Tuesday, August 16

My car helps maintain the roads: this is how Honda’s new pilot program wants to contribute to safer roads

Honda believes that cars can help preserve the roads. And to prove it, he is taking inspiration from a small town in the United States: Dublin, a city located on the outskirts of Columbus, the capital of Ohio. Throughout the year your neighbors see how their thermometers lurch from almost 30º C, which is reached in the warmest months of the summer, to -5º C, which can touch in January, the coldest time. That, in addition to spacious cabinets and a good range of options, forces them to keep an eye on the roads. As is the case on the highways and highways of many other cities and countries, including Spain, the pronounced thermal differences require careful and constant maintenance of the public road network.

Keeping the streets of Dublin and the rest of the state in good condition is basically a responsibility of the Ohio Department of Transportation (DOT), but its benefits are shared by all: authorities, of course; but also users and even automotive companies, especially those that manufacture vehicles with driving assistance They monitor data from their environment on the roads. From that premise, Honda engineers have posed a question: can a car contribute to better road maintenance?

Vehicles that read (actively) the roads

While waiting for the results that show its real scope, the Japanese multinational finalizes details to launch a pilot program that seeks precisely that objective: help DOT tune Ohio’s streets, especially its horizontal signage. The Tokyo-based company just announced a groundbreaking initiative which seeks, in his own words, “to help maintain the roads in a more efficient and timely manner.” “The system monitors lane markings and visually classifies lines from ‘ideal’ to ‘needs repair.’

The system —developed by Honda Research Institute USA, Inc.— proposes that it is the vehicles themselves that can assess the condition of road lines using cameras, sensors and the coordinates of your GPS system. The information, collected “in real time” would be shared with the authorities in charge of conservation. For now, the pilot program will start in a matter of months, in early 2022, with a small sample. As detailed by Popular Science, will debut with two adapted vehicles that will focus on the 18 miles – about 28.4 kilometers – that are between Dublin and Marysville on Route 33.

“The Honda Research Institute is also exploring how connected vehicles can access anonymous data to adjust Advanced Driver Assistance System (ADAS) perception settings of Honda and Acura and, if necessary, warn drivers if lane markings are discolored or need repair, “the company says in the statement announcing the program. “High-precision, real-time road data captured from connected vehicles has the potential to improve the process of identifying, reporting and faster repair of hazardous road conditions.”

Honda Road Condition Monitoring System

By detecting the lane markings to the left and right of the vehicle, the system identifies their characteristics and assigns them a category based on their state of conservation. If the signals are “ideal” they are attributed green and if they are “good”, yellow; in case they are not appreciated, they are associated with gray and when they require repair, red is chosen. The vehicle captures the information, including longitude and latitude coordinates, images and videos, and then transmits the information anonymously to “a secure platform for analysis.”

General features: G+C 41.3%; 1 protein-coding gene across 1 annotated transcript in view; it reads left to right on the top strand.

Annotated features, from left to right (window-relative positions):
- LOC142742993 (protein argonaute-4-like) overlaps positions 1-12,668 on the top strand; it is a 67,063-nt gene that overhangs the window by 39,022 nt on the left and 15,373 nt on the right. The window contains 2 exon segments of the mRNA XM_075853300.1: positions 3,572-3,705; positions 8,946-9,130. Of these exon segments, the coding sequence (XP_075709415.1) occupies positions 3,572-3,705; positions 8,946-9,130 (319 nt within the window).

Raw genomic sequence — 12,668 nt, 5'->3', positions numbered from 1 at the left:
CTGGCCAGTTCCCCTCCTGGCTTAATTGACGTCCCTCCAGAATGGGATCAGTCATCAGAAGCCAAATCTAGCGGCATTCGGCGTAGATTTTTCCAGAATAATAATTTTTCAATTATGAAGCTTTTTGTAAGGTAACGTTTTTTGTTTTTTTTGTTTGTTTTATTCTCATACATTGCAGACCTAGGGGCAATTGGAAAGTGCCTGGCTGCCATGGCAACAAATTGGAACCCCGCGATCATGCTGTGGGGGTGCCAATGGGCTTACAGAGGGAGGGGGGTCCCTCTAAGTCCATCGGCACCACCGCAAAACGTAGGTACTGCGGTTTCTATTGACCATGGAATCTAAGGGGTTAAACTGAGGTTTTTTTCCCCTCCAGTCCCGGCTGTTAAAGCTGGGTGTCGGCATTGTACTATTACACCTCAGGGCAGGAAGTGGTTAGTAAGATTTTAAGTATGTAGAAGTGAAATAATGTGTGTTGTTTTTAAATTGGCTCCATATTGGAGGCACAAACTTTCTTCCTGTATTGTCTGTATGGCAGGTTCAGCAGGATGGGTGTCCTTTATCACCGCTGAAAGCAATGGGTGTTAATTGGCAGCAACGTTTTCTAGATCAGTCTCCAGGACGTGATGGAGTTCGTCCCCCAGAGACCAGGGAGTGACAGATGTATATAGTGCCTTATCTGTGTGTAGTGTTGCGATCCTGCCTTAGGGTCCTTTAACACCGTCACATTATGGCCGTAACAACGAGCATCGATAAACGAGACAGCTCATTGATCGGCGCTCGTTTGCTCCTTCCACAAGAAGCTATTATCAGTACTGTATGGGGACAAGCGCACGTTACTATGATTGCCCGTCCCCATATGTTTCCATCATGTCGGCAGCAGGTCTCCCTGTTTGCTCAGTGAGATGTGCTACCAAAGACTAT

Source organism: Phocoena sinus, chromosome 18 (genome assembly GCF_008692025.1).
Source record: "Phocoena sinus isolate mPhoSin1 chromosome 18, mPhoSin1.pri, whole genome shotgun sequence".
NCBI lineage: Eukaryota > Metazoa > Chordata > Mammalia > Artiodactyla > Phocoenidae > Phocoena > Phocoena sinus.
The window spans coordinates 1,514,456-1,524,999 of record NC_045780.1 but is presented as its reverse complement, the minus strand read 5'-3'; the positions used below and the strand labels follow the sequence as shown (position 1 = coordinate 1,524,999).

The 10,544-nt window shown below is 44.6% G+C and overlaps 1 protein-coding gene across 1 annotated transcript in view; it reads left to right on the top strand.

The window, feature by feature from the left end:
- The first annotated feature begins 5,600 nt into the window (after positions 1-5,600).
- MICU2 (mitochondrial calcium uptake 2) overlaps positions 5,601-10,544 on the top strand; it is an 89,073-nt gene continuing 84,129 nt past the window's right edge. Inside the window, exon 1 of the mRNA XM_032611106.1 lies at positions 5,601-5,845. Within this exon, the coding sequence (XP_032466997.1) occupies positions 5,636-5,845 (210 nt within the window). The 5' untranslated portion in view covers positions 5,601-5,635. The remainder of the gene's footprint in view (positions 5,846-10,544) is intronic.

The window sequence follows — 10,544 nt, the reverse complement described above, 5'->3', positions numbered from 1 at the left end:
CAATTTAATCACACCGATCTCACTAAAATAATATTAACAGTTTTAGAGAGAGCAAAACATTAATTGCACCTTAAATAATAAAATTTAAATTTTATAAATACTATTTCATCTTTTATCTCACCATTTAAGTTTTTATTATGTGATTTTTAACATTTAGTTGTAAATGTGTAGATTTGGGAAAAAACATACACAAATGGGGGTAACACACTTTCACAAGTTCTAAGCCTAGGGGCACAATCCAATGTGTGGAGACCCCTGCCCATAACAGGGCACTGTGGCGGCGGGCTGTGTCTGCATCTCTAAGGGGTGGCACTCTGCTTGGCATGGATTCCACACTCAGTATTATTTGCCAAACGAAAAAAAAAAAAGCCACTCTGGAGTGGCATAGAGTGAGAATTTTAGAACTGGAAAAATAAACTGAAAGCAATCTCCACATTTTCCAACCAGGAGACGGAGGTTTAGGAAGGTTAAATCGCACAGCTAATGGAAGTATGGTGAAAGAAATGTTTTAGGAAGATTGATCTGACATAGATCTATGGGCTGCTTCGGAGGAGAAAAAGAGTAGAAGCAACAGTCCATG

“Operators can access this platform to identify the location, type and severity of the road condition and information on the danger, in addition to obtaining a still image and a video ”, abounds from the multinational, which states that its researchers are studying and extending the system to monitor other parameters of the roads.

The program seeks to improve road safety, but also more efficient and better planned maintenance. “To our knowledge, the lane lines are painted regularly; They have a fixed schedule, but sometimes they don’t need to be repainted or may need to be done due to heavy snowfall. They don’t have a very effective way of controlling when painting is required, ”says Sue Bai, chief engineer at the Honda Reserach Institute, located in Detroit, Michigan. speaking to Popular Science.

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Making road markings more legible would also facilitate the work of functionalities that already include some vehicles of the Japanese multinational, like Honda Sensing, which incorporates Blind Spot Warning (BSI), cross traffic warning systems, traffic sign recognition, intelligent speed limiter, impact prevention and mitigation or help to stay on the road. Something similar happens with AcuraWatch, driving assistance technologies applied by Acura, the luxury brand of the Japanese manufacturer.

“That is our goal, to start the research and the pilot program, to mature the technology and, when it is ready, We would certainly like that to be part of Honda’s products in the future.”, Bai recognizes Popular Science. The goal: to achieve cars that can actively help to maintain the roads themselves and leave behind the times when vehicles were simple passive agents that were limited to circulating on highways or highways.

Cover image | Jan Mosimann DSC_9867 (Flickr)


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